Heat rises, right? Mostly, yeah.

It may not have been too interesting when the teacher told you this in grade 3, but its implications become far more important when we grow up, buy a home and find both hot and cold spots make parts of the house annoyingly uncomfortable.

How do you make it livable?

Cold basement, warm upstairsUneven temperatures can make your home or office uncomfortable places to spend hours in. When air forms layers (or stratifies, as some say) on a floor-by-floor basis, the upper floors can be sweltering, while a visit to the basement requires slippers and a blanket.

Occupants of the lower floors turn off the AC or crank up the heat, the occupied spaces get toasty warm. But that heat immediately migrates upward through any open areas. Anybody upstairs gets even hotter, while the basement or main floor cools off quickly again. Spending money on making things worse for everyone isn’t good; a professional can diagnose the location of any air seepage and help come up with a plan to keep everybody comfortable.

We call it “stacking”

Heated air is not as dense as cold air, which is why it travels upward. For the same reason dense, cold air sinks to the bottom of the atmosphere in a room. Areas divided by floors tend to stratify, holding on to air pockets according to density. This is the simplest explanation of why most basements are colder than most upper-floor bedrooms, even in well vented houses.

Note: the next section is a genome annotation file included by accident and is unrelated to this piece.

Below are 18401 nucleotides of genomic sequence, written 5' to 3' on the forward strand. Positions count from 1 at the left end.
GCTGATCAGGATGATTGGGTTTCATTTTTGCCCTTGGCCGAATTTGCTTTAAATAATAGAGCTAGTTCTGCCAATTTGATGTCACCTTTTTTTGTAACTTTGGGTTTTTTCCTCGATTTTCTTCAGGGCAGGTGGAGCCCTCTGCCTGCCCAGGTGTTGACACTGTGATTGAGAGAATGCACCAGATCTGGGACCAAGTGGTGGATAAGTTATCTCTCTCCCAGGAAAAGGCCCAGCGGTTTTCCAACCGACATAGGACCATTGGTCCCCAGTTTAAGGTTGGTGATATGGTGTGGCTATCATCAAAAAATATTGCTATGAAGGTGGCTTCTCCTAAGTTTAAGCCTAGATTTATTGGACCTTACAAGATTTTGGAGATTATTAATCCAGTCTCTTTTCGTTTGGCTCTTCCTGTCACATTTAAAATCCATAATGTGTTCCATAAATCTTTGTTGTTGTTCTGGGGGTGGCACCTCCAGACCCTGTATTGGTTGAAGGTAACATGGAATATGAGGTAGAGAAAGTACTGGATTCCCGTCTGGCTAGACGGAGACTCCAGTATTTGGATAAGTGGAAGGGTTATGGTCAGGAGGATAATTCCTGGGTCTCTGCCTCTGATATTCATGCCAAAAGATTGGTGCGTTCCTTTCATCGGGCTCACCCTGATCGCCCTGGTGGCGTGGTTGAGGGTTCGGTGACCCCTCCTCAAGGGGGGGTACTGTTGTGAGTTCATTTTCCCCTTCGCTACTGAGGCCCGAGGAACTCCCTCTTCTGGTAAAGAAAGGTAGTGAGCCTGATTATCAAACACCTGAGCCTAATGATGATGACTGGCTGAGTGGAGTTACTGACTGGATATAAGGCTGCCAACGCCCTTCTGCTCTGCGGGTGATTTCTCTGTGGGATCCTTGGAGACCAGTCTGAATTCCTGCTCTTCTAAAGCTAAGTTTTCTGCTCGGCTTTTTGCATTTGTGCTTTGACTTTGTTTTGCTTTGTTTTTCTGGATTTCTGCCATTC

The phenomena is called “stacking,” or “the stack effect,” in industry-speak.

Aside from the scenario suggested above, this is sad news for your budget and makes environmentally conscious home and building owners cringe. Your home acts as a giant chimney (or stack). The upward-moving air has to go somewhere. It will find the small, unintentional gaps and deliberate openings in your attic. All of a sudden you are paying to heat the air around your home.

The easiest solution (coincidentally, the best too!)

Multi-level heat disparity in homes and commercial buildings is typically the result of poor HVAC design or installation. The problems include, but are not limited to:

  • Poor Duct Design. Lots of structural factors impact the size, style and routing of ducts, and the placement of registers, or vents. Specialist training helps our technicians to predict and design answers to impediments such as frictional losses, ensuring that both quantity and velocity of treated air is adequate to all areas.
  • Inadequately sized equipment. Both too-large and too-small furnaces and air conditioners can cause problems; the former cycle on and off too rapidly for the building to even out, and the latter struggle to do any good at all (that struggle often causes premature component failure).

With modern insulation, old rule-of-thumb formulas for sizing equipment are outdated and irrelevant.

In the U.S., ducting must be installed according to Air Conditioning Contractors of America (ACCA) Manual D standards and equipment sizing to ACCA Manual J standards. In Canada, the largest organization serving HVAC contractors is the Heating, Refrigeration and Air Conditioning Institute of Canada, or HRAI. HRAI’s equivalent to Manual D is the Load and Duct Manual; HRAI’s equivalent to Manual J is CSA F280.

The proper sizing of equipment can be carried out in Canada using either set of parameters, and all Woodbridge GTA ClimateCare technicians are fully trained to use them. Without these skills, supported by regular education and testing, the homeowner has no guarantee their system will provide the air movement needed to ensure your home comfort systems work as intended.

Contact us today for help sorting out your uneven home temperatures!

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